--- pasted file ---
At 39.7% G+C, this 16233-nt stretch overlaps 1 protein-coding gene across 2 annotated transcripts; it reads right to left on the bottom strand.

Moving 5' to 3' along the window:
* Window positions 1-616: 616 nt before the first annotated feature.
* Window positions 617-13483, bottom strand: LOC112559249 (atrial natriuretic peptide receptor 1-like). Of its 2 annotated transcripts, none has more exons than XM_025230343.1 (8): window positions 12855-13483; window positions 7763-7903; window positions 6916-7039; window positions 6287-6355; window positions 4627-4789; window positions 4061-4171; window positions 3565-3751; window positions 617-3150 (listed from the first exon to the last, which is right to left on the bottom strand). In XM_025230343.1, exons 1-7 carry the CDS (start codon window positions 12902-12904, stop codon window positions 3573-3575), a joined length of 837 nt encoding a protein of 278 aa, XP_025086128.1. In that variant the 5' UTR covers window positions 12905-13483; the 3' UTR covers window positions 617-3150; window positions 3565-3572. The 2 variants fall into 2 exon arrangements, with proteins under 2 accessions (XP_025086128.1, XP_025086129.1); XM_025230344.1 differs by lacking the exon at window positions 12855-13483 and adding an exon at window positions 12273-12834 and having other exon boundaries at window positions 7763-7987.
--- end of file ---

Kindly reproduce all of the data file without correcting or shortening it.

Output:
At 39.7% G+C, this 16233-nt stretch overlaps 1 protein-coding gene across 2 annotated transcripts; it reads right to left on the bottom strand.

Moving 5' to 3' along the window:
* Window positions 1-616: 616 nt before the first annotated feature.
* Window positions 617-13483, bottom strand: LOC112559249 (atrial natriuretic peptide receptor 1-like). Of its 2 annotated transcripts, none has more exons than XM_025230343.1 (8): window positions 12855-13483; window positions 7763-7903; window positions 6916-7039; window positions 6287-6355; window positions 4627-4789; window positions 4061-4171; window positions 3565-3751; window positions 617-3150 (listed from the first exon to the last, which is right to left on the bottom strand). In XM_025230343.1, exons 1-7 carry the CDS (start codon window positions 12902-12904, stop codon window positions 3573-3575), a joined length of 837 nt encoding a protein of 278 aa, XP_025086128.1. In that variant the 5' UTR covers window positions 12905-13483; the 3' UTR covers window positions 617-3150; window positions 3565-3572. The 2 variants fall into 2 exon arrangements, with proteins under 2 accessions (XP_025086128.1, XP_025086129.1); XM_025230344.1 differs by lacking the exon at window positions 12855-13483 and adding an exon at window positions 12273-12834 and having other exon boundaries at window positions 7763-7987.